He ruled, moreover, that the board’s decision strikes a proportional balance between Tourloukis’ religious rights and its Equity Policy objectives, which fall under the “Charter protected values of equality and multiculturalism.”

Reid noted that the HWDSB based its Equity Policy on the Ministry of Education’s Policy Program Memorandum 119 of 2009, and that Bill 13, which mandated equity and inclusivity policies in all publicly funded schools, was not in force when Tourloukis launched his case.

But Bill 13, which passed in June 2012, “is an after-the-fact confirmation of the previous mandate of the Education Act, as was understood by the respondent and is consonant with the provisions of PPM 119 and the Board’s Equity Policy.”

LGBTQ issues “embedded across curriculum”: EFTO

Reid noted that the teachers’ union argued that “the curriculum has so fully integrated the requirements for gender equity, antiracist, respect for people with disabilities and respect for people of all sexual orientations and gender identities that it would be impractical if not impossible to advise the applicant in advance when any of the positions he considers objectionable were to be taught.”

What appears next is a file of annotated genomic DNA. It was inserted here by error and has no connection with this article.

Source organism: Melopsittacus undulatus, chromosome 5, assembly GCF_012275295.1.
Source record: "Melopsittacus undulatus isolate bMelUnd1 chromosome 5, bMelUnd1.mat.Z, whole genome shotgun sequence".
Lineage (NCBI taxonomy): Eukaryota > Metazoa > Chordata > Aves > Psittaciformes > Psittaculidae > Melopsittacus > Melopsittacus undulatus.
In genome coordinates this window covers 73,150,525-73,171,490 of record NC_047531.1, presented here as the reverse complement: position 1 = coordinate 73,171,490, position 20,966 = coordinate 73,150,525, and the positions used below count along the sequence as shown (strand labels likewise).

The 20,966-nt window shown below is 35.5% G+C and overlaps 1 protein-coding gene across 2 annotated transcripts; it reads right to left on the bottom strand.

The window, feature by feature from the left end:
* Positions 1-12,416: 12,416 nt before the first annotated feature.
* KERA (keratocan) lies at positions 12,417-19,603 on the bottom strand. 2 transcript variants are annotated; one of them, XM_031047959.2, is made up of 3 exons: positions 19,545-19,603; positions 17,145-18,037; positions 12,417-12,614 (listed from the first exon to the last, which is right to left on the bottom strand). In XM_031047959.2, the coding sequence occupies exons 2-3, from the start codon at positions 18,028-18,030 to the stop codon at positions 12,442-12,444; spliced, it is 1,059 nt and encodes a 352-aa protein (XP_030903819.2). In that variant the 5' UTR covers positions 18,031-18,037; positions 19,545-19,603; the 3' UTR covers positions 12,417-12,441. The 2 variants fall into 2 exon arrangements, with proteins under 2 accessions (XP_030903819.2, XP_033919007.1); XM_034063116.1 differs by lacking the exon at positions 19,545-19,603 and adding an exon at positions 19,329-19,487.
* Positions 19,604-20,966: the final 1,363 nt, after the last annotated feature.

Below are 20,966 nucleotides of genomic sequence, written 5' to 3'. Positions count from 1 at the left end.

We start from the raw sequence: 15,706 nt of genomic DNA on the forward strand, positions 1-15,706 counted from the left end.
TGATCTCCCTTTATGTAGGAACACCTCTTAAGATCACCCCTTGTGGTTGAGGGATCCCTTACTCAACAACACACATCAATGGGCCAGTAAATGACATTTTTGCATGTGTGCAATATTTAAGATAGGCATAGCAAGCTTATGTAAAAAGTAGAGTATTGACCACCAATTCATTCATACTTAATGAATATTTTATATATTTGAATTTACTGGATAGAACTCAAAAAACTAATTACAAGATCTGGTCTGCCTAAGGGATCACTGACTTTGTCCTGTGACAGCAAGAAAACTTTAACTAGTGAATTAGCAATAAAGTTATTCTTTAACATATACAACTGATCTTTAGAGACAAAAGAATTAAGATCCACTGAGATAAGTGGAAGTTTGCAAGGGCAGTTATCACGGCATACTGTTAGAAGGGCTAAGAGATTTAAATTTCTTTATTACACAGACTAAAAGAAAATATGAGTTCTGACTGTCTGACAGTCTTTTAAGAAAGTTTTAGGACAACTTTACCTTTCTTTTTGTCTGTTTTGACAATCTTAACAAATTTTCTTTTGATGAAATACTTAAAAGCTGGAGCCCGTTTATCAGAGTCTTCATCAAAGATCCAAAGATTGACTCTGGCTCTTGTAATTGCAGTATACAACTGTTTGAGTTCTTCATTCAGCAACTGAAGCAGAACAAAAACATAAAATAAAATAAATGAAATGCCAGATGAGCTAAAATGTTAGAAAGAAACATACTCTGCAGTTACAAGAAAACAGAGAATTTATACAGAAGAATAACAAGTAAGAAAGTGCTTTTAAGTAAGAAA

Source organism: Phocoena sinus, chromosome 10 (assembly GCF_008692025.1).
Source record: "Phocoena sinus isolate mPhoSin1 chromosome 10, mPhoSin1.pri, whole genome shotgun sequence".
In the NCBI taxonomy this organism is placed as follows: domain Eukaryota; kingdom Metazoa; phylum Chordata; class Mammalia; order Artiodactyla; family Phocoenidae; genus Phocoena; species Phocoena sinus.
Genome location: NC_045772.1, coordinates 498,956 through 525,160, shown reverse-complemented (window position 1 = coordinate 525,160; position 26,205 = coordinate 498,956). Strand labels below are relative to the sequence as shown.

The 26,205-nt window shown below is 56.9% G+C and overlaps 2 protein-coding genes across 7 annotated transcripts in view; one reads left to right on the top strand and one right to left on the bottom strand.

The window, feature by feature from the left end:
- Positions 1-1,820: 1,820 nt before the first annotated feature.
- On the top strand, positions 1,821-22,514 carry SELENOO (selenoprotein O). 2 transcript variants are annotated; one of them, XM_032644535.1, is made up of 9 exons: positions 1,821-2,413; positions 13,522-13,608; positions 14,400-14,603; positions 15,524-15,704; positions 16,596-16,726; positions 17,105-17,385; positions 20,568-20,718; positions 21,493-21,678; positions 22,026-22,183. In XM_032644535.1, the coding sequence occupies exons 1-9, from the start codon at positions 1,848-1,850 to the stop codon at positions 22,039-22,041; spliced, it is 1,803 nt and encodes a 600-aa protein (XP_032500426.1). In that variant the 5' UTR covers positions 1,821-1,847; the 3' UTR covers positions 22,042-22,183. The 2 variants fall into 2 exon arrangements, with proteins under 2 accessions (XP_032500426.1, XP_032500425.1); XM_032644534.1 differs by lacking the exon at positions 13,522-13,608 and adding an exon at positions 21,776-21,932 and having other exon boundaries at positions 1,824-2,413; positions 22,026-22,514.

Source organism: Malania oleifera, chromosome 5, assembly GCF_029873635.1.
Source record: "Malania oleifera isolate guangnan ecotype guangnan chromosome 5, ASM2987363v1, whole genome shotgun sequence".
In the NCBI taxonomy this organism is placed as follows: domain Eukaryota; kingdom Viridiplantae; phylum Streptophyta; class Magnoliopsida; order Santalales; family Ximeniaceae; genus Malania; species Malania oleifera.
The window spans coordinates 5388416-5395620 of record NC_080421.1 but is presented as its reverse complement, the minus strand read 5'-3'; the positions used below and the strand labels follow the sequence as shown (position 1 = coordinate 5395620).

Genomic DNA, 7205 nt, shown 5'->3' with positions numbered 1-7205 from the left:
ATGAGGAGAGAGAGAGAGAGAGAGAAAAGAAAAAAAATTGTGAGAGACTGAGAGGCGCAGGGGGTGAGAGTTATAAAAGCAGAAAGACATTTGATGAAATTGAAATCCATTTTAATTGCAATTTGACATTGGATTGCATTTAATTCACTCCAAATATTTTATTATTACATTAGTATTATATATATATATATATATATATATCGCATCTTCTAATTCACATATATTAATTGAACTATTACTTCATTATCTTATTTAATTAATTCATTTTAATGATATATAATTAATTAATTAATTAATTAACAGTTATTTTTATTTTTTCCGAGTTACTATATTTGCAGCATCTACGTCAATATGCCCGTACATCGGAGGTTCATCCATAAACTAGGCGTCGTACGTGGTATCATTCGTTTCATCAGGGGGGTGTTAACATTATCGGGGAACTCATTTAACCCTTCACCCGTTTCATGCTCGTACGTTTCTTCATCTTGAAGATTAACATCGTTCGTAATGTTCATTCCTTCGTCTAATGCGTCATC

The ETFO also argued that it would be an “undue burden on teachers” to “keep track of the varied of possibly objectionable subjects listed by parents of students and to provide individual accommodations accordingly,” wrote the justice.

“That’s a load of bull,” Fonseca told LifeSiteNews. “It’s not at all difficult for teachers to give parents advance notice of sexuality lessons. We’re not talking about keeping 500 things straight in your head.”

The Wynne government and the ETFO also supported the board’s position that having Tourloukis’ children leave class would “be contrary to the values of inclusion and well-being, and could lead to feelings of exclusion or marginalization by students,” Reid wrote.

“The judge bought into the argument presented by the lawyers of the Board, the Wynne government, and the ETFO, that if the parent was permitted to withdraw his children from class, it would somehow infringe upon the Charter rights of the theoretical gay children and children from homosexual households, who may or may not be in the classroom,” noted CLC’s Fonseca.